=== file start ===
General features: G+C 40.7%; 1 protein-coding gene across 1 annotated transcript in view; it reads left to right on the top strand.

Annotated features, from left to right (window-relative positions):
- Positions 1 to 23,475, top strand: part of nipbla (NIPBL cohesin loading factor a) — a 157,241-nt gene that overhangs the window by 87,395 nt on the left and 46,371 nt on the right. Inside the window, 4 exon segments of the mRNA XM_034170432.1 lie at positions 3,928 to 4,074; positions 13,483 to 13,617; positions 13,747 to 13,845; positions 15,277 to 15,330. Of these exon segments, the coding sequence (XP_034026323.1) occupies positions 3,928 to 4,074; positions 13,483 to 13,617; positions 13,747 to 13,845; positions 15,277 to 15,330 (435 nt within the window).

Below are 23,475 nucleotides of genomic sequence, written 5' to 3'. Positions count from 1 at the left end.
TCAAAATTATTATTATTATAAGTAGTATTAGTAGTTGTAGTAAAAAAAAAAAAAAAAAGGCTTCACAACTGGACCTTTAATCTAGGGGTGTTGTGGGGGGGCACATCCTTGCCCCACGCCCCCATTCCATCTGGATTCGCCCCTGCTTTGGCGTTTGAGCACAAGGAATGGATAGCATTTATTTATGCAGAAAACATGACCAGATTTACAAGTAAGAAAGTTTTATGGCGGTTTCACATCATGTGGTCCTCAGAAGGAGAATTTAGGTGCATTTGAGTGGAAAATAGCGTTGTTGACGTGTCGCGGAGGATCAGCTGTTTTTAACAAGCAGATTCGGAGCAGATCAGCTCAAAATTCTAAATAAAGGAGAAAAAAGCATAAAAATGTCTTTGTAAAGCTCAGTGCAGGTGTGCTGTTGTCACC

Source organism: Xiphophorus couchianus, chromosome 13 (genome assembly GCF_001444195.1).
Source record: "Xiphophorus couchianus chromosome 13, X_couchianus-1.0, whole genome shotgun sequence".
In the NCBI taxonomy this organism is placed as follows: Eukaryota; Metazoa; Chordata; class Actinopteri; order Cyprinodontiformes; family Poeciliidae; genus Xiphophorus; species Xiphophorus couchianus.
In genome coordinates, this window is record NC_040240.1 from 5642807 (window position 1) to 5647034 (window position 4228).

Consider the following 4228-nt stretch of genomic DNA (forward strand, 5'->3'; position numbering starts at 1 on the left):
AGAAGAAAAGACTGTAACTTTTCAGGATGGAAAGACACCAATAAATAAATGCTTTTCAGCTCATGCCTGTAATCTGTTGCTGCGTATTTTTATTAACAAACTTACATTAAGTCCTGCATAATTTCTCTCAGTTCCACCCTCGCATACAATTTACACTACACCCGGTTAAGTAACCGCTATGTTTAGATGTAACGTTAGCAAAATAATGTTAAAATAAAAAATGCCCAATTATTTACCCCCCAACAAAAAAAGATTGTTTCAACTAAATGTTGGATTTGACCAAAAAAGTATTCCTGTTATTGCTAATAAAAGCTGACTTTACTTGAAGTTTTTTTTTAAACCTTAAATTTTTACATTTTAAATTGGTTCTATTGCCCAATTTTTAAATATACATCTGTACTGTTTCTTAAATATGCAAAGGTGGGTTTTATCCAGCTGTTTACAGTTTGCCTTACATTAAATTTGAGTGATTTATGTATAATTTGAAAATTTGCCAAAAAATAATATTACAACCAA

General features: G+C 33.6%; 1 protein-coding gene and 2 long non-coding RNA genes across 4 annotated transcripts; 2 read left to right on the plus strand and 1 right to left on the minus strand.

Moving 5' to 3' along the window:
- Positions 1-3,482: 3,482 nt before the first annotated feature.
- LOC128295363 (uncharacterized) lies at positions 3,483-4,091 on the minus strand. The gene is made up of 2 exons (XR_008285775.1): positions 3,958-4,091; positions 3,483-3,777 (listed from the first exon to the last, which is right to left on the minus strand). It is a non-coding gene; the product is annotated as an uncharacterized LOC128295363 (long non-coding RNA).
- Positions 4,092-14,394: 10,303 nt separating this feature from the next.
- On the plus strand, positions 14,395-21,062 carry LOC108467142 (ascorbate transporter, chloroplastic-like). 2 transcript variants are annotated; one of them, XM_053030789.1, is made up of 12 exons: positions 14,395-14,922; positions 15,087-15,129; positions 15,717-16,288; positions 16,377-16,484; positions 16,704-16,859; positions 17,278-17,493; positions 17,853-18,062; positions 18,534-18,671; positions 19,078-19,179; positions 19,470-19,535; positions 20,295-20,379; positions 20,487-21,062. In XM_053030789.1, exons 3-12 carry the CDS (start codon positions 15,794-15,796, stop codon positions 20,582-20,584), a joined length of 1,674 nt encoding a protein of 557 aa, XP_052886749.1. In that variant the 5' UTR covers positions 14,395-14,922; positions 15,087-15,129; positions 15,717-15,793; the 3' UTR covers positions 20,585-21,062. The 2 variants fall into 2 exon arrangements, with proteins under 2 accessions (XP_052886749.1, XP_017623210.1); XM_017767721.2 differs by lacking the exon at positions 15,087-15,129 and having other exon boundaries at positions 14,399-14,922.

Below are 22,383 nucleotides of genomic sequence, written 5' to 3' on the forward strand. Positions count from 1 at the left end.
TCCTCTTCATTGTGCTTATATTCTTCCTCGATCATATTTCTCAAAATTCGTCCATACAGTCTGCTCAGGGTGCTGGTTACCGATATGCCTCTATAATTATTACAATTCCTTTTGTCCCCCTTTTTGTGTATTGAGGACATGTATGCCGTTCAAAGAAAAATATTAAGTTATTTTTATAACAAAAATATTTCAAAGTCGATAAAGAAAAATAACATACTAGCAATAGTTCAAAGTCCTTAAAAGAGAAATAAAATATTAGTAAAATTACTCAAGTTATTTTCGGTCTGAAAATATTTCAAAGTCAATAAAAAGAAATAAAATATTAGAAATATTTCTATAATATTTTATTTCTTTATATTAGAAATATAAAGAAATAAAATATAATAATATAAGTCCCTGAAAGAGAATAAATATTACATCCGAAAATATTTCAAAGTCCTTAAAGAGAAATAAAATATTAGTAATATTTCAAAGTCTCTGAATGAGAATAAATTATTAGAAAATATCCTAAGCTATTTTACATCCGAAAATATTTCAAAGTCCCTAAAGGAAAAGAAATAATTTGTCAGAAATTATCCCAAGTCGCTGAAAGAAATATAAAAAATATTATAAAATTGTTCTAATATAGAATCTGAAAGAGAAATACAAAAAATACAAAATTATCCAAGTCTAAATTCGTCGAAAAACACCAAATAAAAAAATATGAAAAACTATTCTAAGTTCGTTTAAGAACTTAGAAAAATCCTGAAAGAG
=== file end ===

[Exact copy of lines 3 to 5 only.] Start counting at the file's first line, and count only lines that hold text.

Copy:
- Positions 1 to 23,475, top strand: part of nipbla (NIPBL cohesin loading factor a) — a 157,241-nt gene that overhangs the window by 87,395 nt on the left and 46,371 nt on the right. Inside the window, 4 exon segments of the mRNA XM_034170432.1 lie at positions 3,928 to 4,074; positions 13,483 to 13,617; positions 13,747 to 13,845; positions 15,277 to 15,330. Of these exon segments, the coding sequence (XP_034026323.1) occupies positions 3,928 to 4,074; positions 13,483 to 13,617; positions 13,747 to 13,845; positions 15,277 to 15,330 (435 nt within the window).

Below are 23,475 nucleotides of genomic sequence, written 5' to 3'. Positions count from 1 at the left end.
TCAAAATTATTATTATTATAAGTAGTATTAGTAGTTGTAGTAAAAAAAAAAAAAAAAAGGCTTCACAACTGGACCTTTAATCTAGGGGTGTTGTGGGGGGGCACATCCTTGCCCCACGCCCCCATTCCATCTGGATTCGCCCCTGCTTTGGCGTTTGAGCACAAGGAATGGATAGCATTTATTTATGCAGAAAACATGACCAGATTTACAAGTAAGAAAGTTTTATGGCGGTTTCACATCATGTGGTCCTCAGAAGGAGAATTTAGGTGCATTTGAGTGGAAAATAGCGTTGTTGACGTGTCGCGGAGGATCAGCTGTTTTTAACAAGCAGATTCGGAGCAGATCAGCTCAAAATTCTAAATAAAGGAGAAAAAAGCATAAAAATGTCTTTGTAAAGCTCAGTGCAGGTGTGCTGTTGTCACC